• Prohibited people from obstructing recruitment in the United States armed forces

The Espionage Act virtually gave US Post Office officials dictatorial control over circulation of the nation's supplementary press.

Congress augmented the Espionage Act with the Sedition Act in order to prohibit speaking, writing, or publishing any disloyal, profane, scurrilous, or abusive language intended to cause contempt, scorn or disrespect for the United States government, or the US Constitution.

The US government prosecuted over 2,100 people under the Espionage and Sedition Acts.

Political dissenters bore the brunt of the repression. Eugene V. Debs, founder of the American Railroad Union (ARU) urged socialists to resist militarism and went to prison for nearly 3 years.

Kate Richards O'Hare, an American Socialist Party activist, toured the country making speeches against the war. She served 1 year in prison for stating that American women were "nothing more nor less than brood sows, to raise children to get into the army and be made into fertilizer."

169 Political dissenters and leaders of the radical labor organization, the International Workers of the World (IWW) were arrested and imprisoned

Rose Pastor Stokes was sentenced to 10 years' imprisonment for writing in a newspaper, "I am for the people, while the government is for the profiteers."

Robert Goldstein, a motion picture producer, had made a movie about the American Revolutionary War called "The Spirit of '76" before the United States entered WW1. When Goldstein released the movie, after the declaration of war, he was accused of undermining American morale. In the legal case of United States v. Motion Picture Film "The Spirit of '76" (1917), a federal court upheld government seizure of the film because it depicted atrocities committed by British soldiers and might therefore undermine support for an ally. The producer, Robert Goldstein, was sentenced to a 10 year prison term and fined $5,000.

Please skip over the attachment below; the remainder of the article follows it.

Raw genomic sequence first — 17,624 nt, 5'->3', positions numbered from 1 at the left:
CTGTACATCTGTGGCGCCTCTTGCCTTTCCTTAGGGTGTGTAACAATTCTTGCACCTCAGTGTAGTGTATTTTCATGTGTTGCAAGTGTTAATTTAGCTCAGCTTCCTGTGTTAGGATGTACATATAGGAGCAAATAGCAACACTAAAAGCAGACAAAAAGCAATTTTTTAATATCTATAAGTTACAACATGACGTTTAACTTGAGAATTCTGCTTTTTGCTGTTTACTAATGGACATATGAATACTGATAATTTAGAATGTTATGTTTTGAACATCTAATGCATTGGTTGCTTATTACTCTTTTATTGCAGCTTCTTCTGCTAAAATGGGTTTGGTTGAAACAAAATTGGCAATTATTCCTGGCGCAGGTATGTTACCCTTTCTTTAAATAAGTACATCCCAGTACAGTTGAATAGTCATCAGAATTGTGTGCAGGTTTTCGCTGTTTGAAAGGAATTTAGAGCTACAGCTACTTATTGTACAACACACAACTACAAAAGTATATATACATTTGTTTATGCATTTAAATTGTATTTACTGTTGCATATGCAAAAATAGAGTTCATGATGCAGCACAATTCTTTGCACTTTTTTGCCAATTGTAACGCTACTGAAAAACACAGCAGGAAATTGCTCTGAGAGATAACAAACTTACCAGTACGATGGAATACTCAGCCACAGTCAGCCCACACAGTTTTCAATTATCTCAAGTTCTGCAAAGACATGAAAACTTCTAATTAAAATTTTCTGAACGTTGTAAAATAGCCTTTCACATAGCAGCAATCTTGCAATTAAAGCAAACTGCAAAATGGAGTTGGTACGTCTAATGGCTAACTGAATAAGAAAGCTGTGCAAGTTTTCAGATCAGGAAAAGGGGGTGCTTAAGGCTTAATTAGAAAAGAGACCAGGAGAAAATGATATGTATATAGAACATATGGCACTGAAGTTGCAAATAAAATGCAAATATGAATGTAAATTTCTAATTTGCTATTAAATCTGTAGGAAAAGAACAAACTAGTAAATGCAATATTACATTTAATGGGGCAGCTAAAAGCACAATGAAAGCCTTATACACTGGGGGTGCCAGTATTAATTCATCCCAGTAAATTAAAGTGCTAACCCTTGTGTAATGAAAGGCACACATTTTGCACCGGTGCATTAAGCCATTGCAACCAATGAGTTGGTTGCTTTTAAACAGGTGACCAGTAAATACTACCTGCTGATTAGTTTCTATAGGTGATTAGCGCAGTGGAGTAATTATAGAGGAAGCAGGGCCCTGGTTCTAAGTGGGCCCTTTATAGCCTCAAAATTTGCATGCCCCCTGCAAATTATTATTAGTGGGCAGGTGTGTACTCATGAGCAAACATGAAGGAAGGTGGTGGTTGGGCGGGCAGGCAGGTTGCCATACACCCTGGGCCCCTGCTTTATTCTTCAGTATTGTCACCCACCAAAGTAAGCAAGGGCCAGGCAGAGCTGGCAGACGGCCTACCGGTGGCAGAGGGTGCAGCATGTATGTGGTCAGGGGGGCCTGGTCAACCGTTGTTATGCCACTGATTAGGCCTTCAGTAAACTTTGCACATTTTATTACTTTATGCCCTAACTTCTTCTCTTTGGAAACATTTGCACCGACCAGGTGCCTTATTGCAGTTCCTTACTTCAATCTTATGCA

The Supreme Court Limited Free Speech in the landmark case of Schenck v the United States (1919). The Supreme Court ruled that an individual’s freedom of speech could be curbed when
the words spoken constituted a “clear and present danger.”

The passage of the Espionage and Sedition Acts lead to a climate of fear and suspicion in America. German Americans under suspicion and mobs attacked socialists, labor activists and pacifists.

The American Protective League (APL) was established in which private citizens worked with Federal law enforcement agencies during WW1 to identify suspected German sympathizers and to counteract the activities of anti-war activists. The American Protective League boasted 250,000 members in 600 cities.

Other volunteer enforcement organizations such as the Knights of Liberty, American Rights League, American Defense Society, Sedition Slammers, the National Security League, and the Terrible Threateners were also established to spy on their fellow citizens and often used methods of intimidation and harassment.

The Boy Spies of America were a children's association whose members were encouraged to spy on neighbors and demand to inspect draft cards.

The Espionage and Sedition Acts continue to be the most controversial laws ever passed in the United States.

US American History
1913-1928: WW1 & Prohibition